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We Can't Survive On $7.25!

On average, CEOs of fast food restaurant chains make $25,000 every day. That’s more than twice what fast food workers who are given New York state’s minimum wage make in an entire year. In the same time that CEOs make $25,000, workers in their restaurants bring in just $56.

Fast Food Forward is paying attention. “While fast food corporations reap the benefits of record profits, workers are barely getting by – many are forced to be on public assistance despite having a job,” the organization observes. Fast Food Forward is doing more than just talking, though. The group is working to organize workers in fast food restaurants, bringing their voices together so that they can obtain an income that’s closer to what they deserve.

Don’t you think the CEOs can afford it?

6 comments to We Can't Survive On $7.25!

  • Dave

    McDonald’s CEO Jim Skinner made 17 million last year; 1.4 million in salary, 11.5 million in performance bonuses, and the rest came from stock options.

    Let’s take his pay and divide it among all of McDonald’s 1.7 million employees. So that’s ten dollars per year that each employee would get, or about .006 cents per hour.

    • Bill

      You may have missed the point, Dave. Peregrin wasn’t talking about taking CEOs’ pay away from them. He was talking about paying the workers, whose labor actually earns the money that pays the CEO, a living wage.

      From 2008 to 2011, McDonalds sales rose 13% according to the NY Times. Over that same interval, its share price rose 73%. Meanwhile, the Federal minimum wage (to which most McDonald’s laborers’ wages are pinned) rose just 4% when expressed in constant dollars.

      Now, I’m as big a fan of properly regulated capitalism as the next guy (and probably rather more than most folks at Irregular Times), and that’s one of the reasons why these trends concern me. It is simply obvious that when investors, owners, and senior executives (collectively, ‘capitalists’) hoover up an ever larger share of our economic gains while tossing an ever-shrinking fraction to labor, then sooner or later heads will roll…literally. Never mind a sense of fairness, or a desire to see American families, and thus American society, grow stronger, not weaker, with time; I’ve known too many sociopathic capitalists in my time to hope that such warm fuzzy considerations might actually concern them. But if they wish their financial strategies to be sustainable, then they need to share the good times with labor. If they don’t, then they’re idiots. And guess what? Yup; they’re idiots.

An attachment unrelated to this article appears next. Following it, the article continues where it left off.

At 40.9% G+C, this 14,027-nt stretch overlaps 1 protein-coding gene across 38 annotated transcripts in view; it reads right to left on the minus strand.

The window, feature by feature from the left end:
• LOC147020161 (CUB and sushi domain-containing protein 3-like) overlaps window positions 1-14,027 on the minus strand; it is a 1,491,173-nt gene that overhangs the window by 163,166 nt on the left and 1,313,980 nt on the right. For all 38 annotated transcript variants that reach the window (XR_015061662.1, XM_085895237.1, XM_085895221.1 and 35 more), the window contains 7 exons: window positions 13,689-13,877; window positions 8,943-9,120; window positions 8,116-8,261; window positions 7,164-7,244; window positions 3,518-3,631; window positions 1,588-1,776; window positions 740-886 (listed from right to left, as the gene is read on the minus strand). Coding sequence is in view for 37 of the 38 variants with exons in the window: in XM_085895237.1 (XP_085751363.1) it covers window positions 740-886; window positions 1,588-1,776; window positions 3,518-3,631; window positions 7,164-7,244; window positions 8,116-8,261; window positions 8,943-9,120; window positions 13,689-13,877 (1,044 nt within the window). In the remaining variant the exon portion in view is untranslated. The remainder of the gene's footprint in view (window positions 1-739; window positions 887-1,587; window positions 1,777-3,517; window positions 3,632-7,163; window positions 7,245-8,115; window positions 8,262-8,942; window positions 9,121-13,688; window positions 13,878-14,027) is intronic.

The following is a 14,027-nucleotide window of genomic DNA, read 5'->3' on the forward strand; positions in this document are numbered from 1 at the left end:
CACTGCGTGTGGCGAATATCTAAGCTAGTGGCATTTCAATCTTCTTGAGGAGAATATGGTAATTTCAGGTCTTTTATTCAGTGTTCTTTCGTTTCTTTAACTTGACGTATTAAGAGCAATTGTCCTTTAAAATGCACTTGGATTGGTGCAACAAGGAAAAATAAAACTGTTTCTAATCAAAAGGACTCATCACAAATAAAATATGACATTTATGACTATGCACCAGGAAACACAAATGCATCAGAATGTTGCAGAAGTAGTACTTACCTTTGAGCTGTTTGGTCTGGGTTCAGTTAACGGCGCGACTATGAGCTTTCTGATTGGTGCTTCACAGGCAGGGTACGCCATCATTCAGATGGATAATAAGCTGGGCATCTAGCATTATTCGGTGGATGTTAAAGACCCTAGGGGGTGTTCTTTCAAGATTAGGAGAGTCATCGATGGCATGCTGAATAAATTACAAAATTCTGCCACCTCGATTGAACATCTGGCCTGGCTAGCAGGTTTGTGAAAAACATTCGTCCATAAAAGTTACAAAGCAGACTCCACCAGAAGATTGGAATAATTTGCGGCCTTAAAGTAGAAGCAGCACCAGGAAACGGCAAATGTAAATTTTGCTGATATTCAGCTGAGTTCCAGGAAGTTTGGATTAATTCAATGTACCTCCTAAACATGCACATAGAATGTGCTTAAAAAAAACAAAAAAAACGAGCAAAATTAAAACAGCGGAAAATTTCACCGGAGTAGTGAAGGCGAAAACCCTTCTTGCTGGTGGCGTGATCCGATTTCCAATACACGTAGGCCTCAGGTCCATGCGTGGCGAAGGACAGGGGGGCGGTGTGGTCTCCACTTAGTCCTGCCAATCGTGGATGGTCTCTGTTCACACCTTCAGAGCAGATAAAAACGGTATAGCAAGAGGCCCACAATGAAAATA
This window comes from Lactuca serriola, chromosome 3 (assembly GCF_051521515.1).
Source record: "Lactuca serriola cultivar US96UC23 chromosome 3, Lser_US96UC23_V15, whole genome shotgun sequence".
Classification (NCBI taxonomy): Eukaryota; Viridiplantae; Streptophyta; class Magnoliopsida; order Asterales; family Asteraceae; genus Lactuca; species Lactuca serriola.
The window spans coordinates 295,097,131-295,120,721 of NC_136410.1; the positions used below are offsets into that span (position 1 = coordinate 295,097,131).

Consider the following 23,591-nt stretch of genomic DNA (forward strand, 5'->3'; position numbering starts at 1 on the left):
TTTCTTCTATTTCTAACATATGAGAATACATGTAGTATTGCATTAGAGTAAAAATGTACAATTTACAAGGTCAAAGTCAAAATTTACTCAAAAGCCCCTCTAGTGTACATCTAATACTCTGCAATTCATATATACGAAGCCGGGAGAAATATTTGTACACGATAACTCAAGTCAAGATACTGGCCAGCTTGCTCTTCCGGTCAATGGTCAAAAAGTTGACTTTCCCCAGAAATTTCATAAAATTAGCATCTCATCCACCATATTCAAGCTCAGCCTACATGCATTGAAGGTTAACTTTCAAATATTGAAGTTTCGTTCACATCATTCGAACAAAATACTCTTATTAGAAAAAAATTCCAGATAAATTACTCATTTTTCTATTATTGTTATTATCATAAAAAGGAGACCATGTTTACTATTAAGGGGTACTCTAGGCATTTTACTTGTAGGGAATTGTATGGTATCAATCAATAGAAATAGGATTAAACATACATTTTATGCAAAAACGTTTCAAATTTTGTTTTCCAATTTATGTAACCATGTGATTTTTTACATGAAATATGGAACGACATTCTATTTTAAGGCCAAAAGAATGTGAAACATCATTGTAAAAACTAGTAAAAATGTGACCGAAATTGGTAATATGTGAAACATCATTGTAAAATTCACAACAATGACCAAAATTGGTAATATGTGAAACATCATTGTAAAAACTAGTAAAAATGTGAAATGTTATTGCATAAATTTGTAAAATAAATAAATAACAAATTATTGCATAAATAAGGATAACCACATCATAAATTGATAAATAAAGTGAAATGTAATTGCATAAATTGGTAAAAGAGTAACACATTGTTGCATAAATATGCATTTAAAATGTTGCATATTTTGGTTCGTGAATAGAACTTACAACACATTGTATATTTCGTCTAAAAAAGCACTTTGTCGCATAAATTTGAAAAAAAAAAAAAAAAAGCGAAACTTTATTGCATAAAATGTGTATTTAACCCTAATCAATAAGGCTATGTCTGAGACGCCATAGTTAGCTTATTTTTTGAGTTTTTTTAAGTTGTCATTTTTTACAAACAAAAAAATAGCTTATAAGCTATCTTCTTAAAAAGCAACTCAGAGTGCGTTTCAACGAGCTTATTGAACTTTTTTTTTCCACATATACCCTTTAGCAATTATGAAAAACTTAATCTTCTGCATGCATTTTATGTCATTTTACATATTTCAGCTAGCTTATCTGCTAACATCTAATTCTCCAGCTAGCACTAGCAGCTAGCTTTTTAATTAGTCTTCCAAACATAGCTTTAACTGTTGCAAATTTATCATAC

• Dave

        Bill, I really don’t care to defend McDonalds or their CEO as I am sure they can fend for themselves. I think you’re quite right about the sociopathic tendencies of some businesspeople, though most of the ones I’ve known personally have been small business and pretty good neighbors.

        Readers were asked if we think fast food CEOs can afford to pay workers an income that’s closer to what they deserve. Where does one start?
        If McDonalds charges $12.00 for coffee and $27.50 for a happy meal then by all means they could afford to pay more. Otherwise, it comes out of Jim Skinner’s earnings. Their gross receipts are paid out to payroll (their largest expense), cost of goods sold, utilities, in many cases leasing agreements, franchise expenses, various types of insurance, taxes and the remainder, the profit, goes to stockholders. (Quite sure you know all this, but there’s the rub for many folks at Irregular Times – the stockholders). Being publicly traded, fast food stock is liable to be in the retirement portfolios of working people upon whom retirement is bearing down like a speeding train.

        Certain businesses can pay a “living wage” and others were never meant to. No one seriously considers putting pickles on a bun to be lifetime employment. I have done it in the past and while it suited the purpose at the time, I never expected to buy a house and raise a family doing it. It’s great for students, kids still living at home, part-time supplemental income and the like, but organising for more pay would be irrelevant to young people who are on their way up in the world.